It’s hard to ignore injustice when it runs around exposed, loud (at times), and reckless always. I came to consider myself a part of the struggle for real social justice when I became aware of how connected you and I are; when injustice happening ‘somewhere else’ felt like it was unfolding right beside me–inside of me. Once my critical consciousness of injustices’ many forms started to grow, I felt (and still feel) moved to revolt against, dismantle, and creatively resolve it. To do so meaningfully, I have begun the lifelong process of understanding the complexity of injustice through a wide lens that is decidedly transdisciplinary. The complexity and connectedness of food systems, carceral systems, and healthcare systems–systems that control our minds and bodies– has called me to imagine and then help build liberated spaces that are grown from within a racial, economic, healing, and transformative justice spirit.A guiding quote for me: “There is no such thing as a single-issue struggle because we do not live single-issue lives” – Audre Lorde.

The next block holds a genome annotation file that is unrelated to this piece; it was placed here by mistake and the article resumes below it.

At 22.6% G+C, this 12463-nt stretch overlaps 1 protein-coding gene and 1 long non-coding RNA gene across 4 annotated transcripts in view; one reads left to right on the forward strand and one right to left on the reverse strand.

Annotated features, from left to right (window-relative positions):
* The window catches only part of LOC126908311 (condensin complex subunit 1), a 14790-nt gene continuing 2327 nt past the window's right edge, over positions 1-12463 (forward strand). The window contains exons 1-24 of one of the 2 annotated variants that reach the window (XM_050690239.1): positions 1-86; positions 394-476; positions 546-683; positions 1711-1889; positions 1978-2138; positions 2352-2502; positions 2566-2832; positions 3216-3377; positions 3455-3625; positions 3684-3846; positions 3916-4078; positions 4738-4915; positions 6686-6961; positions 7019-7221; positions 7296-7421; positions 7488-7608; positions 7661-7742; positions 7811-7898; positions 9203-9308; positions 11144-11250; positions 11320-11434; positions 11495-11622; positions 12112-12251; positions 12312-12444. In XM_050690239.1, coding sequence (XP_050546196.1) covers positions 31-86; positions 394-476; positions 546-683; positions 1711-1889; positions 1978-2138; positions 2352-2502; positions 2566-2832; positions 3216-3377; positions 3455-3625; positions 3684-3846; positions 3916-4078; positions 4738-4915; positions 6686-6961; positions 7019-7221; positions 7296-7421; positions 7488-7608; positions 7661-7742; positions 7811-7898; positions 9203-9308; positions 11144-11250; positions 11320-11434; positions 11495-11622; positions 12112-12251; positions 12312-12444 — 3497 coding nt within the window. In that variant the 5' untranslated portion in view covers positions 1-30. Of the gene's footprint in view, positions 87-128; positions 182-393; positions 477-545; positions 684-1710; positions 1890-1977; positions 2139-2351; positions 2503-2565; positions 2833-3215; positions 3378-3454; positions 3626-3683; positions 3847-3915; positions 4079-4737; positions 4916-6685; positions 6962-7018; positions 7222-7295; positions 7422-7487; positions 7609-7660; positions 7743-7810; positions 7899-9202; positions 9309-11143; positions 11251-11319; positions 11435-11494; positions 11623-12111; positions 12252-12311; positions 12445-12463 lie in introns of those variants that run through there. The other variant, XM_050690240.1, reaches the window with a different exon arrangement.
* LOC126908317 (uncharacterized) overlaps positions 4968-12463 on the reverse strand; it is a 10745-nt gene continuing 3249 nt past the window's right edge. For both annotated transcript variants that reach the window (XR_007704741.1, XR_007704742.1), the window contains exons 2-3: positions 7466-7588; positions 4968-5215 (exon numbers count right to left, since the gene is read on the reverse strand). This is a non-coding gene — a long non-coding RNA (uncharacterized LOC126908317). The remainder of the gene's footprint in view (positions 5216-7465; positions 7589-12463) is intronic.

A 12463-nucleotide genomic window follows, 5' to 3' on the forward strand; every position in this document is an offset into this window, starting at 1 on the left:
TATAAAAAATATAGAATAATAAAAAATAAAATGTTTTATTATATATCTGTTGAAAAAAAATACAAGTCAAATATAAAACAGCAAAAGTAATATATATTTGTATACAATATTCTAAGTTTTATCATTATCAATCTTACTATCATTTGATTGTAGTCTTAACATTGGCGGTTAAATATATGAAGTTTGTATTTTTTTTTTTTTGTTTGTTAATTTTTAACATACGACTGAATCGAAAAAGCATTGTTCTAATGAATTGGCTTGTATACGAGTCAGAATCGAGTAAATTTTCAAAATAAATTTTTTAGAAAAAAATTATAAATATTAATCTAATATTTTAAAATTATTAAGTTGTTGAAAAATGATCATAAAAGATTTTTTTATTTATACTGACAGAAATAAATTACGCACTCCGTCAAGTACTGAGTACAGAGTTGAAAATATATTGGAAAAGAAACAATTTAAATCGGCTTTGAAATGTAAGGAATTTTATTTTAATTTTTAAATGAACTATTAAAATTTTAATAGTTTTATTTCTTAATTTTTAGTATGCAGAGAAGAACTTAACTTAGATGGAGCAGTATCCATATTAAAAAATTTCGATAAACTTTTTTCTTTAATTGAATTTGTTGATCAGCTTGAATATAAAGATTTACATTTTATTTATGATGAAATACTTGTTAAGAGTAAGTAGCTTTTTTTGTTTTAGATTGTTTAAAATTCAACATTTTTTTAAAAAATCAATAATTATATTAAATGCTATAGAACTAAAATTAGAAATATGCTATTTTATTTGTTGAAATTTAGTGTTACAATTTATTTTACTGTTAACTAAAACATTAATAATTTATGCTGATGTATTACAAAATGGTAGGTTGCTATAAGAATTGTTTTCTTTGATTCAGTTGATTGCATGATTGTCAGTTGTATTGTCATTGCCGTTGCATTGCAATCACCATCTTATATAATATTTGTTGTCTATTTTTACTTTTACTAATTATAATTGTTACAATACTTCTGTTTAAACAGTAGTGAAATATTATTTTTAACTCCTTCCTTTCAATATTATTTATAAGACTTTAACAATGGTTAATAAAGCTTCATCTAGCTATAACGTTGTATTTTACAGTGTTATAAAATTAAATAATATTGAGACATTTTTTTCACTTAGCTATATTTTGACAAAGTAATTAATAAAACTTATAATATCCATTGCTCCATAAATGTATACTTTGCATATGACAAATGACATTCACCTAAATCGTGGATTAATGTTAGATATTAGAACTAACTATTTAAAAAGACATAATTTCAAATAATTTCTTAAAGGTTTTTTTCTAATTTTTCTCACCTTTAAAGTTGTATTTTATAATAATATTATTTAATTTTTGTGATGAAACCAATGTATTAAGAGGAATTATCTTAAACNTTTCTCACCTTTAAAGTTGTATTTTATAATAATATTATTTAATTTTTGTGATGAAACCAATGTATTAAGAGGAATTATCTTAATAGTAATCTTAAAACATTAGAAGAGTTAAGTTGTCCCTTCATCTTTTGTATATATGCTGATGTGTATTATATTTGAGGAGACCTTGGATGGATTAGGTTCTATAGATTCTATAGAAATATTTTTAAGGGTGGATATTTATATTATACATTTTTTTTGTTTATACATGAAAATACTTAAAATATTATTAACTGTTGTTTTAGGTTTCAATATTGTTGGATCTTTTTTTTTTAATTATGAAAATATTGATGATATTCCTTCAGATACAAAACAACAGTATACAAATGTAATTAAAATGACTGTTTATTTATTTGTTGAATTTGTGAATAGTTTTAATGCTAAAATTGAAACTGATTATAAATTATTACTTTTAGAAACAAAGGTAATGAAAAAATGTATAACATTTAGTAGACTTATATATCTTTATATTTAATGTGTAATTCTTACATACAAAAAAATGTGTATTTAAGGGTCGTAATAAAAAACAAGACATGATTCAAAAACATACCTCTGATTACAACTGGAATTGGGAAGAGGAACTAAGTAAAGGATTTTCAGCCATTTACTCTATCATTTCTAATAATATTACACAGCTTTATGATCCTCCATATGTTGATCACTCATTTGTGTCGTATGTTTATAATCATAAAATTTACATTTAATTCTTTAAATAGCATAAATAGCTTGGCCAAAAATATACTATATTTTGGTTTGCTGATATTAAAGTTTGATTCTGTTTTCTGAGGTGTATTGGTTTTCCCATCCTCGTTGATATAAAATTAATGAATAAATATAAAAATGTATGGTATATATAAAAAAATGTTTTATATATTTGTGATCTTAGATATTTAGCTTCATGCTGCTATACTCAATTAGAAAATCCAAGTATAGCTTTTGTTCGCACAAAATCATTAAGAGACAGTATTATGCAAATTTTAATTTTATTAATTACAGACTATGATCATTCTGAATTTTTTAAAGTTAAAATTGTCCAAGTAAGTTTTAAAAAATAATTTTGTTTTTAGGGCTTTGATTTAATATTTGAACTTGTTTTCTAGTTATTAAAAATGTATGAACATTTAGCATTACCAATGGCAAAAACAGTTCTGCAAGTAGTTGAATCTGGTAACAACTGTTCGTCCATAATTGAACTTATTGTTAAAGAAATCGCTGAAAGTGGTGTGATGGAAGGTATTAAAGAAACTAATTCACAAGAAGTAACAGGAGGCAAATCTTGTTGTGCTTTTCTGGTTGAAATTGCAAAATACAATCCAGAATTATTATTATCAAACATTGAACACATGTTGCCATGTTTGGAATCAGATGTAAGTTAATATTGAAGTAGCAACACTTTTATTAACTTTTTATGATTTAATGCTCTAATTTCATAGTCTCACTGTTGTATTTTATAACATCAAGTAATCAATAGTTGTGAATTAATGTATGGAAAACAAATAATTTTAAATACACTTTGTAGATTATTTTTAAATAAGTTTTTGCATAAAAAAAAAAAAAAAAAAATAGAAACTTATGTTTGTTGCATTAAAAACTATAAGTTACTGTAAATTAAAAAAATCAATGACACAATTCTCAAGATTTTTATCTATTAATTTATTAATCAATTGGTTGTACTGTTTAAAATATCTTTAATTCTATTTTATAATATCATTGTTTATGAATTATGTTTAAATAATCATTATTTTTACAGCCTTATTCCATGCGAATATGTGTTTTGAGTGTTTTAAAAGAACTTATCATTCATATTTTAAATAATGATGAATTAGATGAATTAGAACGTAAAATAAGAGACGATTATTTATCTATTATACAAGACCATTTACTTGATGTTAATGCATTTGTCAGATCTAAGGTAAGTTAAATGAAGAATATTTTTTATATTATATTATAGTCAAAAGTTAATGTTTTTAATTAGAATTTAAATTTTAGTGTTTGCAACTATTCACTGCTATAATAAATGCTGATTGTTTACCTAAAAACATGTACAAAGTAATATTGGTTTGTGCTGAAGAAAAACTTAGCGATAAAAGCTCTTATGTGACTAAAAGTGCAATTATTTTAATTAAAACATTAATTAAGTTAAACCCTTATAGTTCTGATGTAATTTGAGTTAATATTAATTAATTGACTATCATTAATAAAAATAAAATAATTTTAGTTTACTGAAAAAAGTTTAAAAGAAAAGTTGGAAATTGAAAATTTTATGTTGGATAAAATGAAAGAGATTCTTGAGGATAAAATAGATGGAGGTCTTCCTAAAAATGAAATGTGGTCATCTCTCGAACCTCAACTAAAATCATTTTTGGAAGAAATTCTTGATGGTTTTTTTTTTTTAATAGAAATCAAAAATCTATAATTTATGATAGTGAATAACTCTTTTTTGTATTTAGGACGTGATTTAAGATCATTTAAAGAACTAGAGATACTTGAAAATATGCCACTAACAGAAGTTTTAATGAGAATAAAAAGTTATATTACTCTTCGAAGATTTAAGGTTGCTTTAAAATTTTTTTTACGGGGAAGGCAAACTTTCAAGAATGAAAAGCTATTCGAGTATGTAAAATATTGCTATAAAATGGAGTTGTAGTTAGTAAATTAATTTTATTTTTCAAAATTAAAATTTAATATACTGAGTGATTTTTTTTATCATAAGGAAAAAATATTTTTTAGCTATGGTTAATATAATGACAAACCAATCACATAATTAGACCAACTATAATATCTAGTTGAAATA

A little bit about Adé Oni:
Hello! I am Adé. Among many other things, I am a first-year Master of Public Health: Health Behavior student at UNC-CH. The program curriculum offers us tools for assessing health ecologies and for applying research methods that are intended to help us begin to understand the complexity of the human experience and to guide us in developing positive solutions to those, presumably “negative”, states of health. In my view public health is connected to every part of our lived and unlived experiences. Currently, I am challenging and deepening my understanding of ‘public health’ by way of comprehending the impact of social exile/confinement; impediments to fruitful economic mobility; death; and ingredients for an overall positive well-being.